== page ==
work diligently in making sure her son becomes a man. As women we do not necessarily

understand what young men face and having that strong male influence will help. The

same is true for single fathers raising daughters. Young girls also need to have a male

role model so that she can learn proper male-female relations. Another suggestion is to

make sure that she as a single parent is taking time for self-care. “The tendency of all
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single parents is to forget that caring for oneself is not just an individual right but an

obligation to the family’s mental health. Women in particular tend to equate “self-care”

with “selfishness” and to give the children priority over themselves consistently” (Collier,

1982, p. 108). This can create situation where the single parent does not feel valued and

becomes frustrated. However, when one takes time out for self rejuvenation occurs and

along with it the ability to face the next thing. Although some may believe that a child

raised in a single parent home will have more issues than a child raised by two parents, a

child who is nurtured and loved regardless of the number of parents in the home is less

likely to experience these issues.

VI. Biblical Perspectives

Clearly God had a plan for the family. Genesis 1:26-28a states, “Then God said,

“Let us make mankind in our image, in our likeness, so that they may rule over the fish in

the sea and the birds in the sky, over the livestock and all the wild animals, and over all

the creatures that move along the ground.” So God created mankind in his own image, in

the image of God he created them; male and female he created them. God blessed them

and said to them, “Be fruitful and increase in number; fill the earth and subdue it” So

when we multiply we are to do it as a male and female and raise the child in the same

fashion. However when Adam and Eve fell all sorts of issues arose out of their sin and

this includes damage between the male and female relations.

Marriage is God ordained and the consummation of marriage is the only true way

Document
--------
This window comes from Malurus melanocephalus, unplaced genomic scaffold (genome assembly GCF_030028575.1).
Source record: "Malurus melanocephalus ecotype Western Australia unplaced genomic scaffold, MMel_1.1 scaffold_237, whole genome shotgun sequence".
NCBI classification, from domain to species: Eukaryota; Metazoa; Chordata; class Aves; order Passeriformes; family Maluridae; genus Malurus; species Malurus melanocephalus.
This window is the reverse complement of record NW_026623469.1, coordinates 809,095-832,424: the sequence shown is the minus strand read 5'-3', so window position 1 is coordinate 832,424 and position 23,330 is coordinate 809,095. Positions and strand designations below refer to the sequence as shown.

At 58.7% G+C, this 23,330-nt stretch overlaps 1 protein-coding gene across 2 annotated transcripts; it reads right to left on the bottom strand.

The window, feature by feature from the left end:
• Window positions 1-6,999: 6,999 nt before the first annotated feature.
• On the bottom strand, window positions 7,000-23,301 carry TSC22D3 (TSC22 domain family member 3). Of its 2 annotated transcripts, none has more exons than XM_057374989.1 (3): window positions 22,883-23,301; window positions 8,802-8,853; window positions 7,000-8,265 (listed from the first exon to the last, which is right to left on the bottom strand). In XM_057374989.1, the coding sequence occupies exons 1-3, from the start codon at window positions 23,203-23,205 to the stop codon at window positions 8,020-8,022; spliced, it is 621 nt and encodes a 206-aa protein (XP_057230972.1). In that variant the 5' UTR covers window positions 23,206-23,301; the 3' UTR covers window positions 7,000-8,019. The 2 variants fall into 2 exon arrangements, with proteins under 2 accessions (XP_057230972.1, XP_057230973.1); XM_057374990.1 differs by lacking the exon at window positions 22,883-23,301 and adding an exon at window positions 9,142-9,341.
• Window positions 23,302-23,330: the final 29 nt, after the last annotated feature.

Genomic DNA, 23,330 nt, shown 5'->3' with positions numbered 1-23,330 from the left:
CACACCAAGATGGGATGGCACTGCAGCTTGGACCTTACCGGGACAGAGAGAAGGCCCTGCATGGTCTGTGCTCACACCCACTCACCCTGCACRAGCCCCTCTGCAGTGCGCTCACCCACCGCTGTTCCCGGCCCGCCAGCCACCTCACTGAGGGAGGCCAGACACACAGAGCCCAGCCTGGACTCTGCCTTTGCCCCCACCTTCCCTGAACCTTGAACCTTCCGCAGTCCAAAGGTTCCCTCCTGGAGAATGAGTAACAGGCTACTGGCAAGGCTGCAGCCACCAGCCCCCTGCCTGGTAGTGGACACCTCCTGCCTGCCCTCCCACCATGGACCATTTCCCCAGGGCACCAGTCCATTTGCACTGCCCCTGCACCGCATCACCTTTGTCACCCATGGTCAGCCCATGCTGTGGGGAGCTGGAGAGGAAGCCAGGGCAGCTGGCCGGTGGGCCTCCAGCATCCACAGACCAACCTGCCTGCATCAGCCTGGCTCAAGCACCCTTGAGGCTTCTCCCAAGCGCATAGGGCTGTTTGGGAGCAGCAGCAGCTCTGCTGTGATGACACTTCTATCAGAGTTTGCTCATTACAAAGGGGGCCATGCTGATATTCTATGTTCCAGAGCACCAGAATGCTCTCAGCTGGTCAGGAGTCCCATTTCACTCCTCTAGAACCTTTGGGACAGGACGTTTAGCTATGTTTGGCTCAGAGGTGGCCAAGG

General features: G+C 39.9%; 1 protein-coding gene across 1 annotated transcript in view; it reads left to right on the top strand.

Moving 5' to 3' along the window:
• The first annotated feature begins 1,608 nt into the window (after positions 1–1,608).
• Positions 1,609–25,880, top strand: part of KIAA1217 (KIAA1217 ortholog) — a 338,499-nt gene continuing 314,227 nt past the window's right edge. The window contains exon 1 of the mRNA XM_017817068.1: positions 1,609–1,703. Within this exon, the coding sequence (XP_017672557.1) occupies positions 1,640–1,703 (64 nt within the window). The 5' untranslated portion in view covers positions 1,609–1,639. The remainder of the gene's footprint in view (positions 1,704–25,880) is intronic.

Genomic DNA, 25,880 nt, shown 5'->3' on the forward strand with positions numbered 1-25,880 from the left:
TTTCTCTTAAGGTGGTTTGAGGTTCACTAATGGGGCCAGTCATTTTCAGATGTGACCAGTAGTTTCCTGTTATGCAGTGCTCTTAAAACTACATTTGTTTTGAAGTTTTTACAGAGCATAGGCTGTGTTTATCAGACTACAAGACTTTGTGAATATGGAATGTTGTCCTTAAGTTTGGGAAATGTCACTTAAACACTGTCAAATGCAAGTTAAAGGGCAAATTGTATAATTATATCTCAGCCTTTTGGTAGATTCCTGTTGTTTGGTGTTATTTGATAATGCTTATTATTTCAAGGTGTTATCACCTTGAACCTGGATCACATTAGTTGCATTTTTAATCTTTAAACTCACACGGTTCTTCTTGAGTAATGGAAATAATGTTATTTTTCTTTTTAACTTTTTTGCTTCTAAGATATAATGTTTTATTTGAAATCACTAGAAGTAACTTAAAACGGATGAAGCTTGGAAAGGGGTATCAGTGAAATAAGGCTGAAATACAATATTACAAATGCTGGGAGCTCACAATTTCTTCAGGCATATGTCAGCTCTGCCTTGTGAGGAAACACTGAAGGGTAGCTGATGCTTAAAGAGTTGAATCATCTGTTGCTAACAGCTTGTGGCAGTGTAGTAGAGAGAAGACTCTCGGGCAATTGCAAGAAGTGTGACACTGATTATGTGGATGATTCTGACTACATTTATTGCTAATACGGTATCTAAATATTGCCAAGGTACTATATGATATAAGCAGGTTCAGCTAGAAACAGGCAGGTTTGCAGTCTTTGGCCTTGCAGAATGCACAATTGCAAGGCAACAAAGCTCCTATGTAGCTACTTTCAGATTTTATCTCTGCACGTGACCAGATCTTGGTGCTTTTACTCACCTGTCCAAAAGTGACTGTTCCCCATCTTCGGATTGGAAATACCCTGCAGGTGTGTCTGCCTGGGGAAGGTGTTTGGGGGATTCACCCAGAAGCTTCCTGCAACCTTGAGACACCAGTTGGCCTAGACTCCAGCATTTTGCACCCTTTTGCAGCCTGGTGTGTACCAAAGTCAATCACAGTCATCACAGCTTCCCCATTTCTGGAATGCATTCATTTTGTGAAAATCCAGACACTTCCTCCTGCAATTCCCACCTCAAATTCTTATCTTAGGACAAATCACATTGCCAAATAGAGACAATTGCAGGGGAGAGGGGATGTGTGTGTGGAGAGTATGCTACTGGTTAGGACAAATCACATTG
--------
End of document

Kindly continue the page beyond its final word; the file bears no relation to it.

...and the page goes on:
in which children should be created. However, fornication in this day and age is

unfortunately the norm and therefore too many children are born out of wedlock. This

present a situation that God did not intend. 1 Thessalonians 4:3-5 states, “For this is the
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will of God, your sanctification: that you abstain from sexual immorality; that each one

of you know how to control his own body in holiness and honor, not in the passion of lust

like the Gentiles who do not know God” (ESV). So for that reason as a single parent for

whatever reason self control is the order of the day. This self control will help to teach the

children in a single parent household how to be self controlled, not giving into the desires

of the flesh. Although this may not be an easy task 1 Corinthians 10:13 states, “No

temptation has overtaken you that is not common to man. God is faithful, and he will not

let you be tempted beyond your ability, but with the temptation he will also provide the

way of escape, that you may be able to endure it” (ESV). So when temptation comes, and

it will, remember that God is faithful and provides a way out of the temptation.

As a mother, in spite of how you became a single parent, loving and nurturing the

child is a requirement. Ephesians 6:4 states, “Parents, do not exasperate your children;

instead, bring them up in the training and instruction of the Lord” (NIV 2011). That

means as a single mother you cannot take your emotions for the father out on the child.

That does not mean that the child should not be disciplined. Proverbs 22:6 states, “Train

up a child in the way he should go, even when he is old he will not depart from it”

(NASB). So as a single mother you must find that balance between discipline and

nurturing.

VII. Suggested Homework

First, realize that God is in control of all things. Next create a list of positive role

models that can be helpful with the rearing of children. Then ask them if they will be

willing to help you as a single parent to teach your children appropriate male-female

interactions. Make sure you take time out for yourself as a single parent so that you do
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not burn out. It is important to have boundaries set for yourself and for your children.

Determine what these boundaries are and share them with your children when it is age

appropriate. Journal any feelings that will help you to better parent and finally,

Establishing long-term and short-term goals allows for the client to have a working plan

in order to reach his or her goals.


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References

Armairo, C. (2011, April 27). 1 in 4 children in us raised by a single parent, higher than

other developed nations. Washington Post,

Collier, Helen. (1982). Counseling women: a guide for therapist. New York, NY: The

Free PressMcLanahan,

Sarah, & Sandefur, Gary D. (1994). Growing up with a single parent: what

hurts what helps. Cambridge, MA: Havard Press.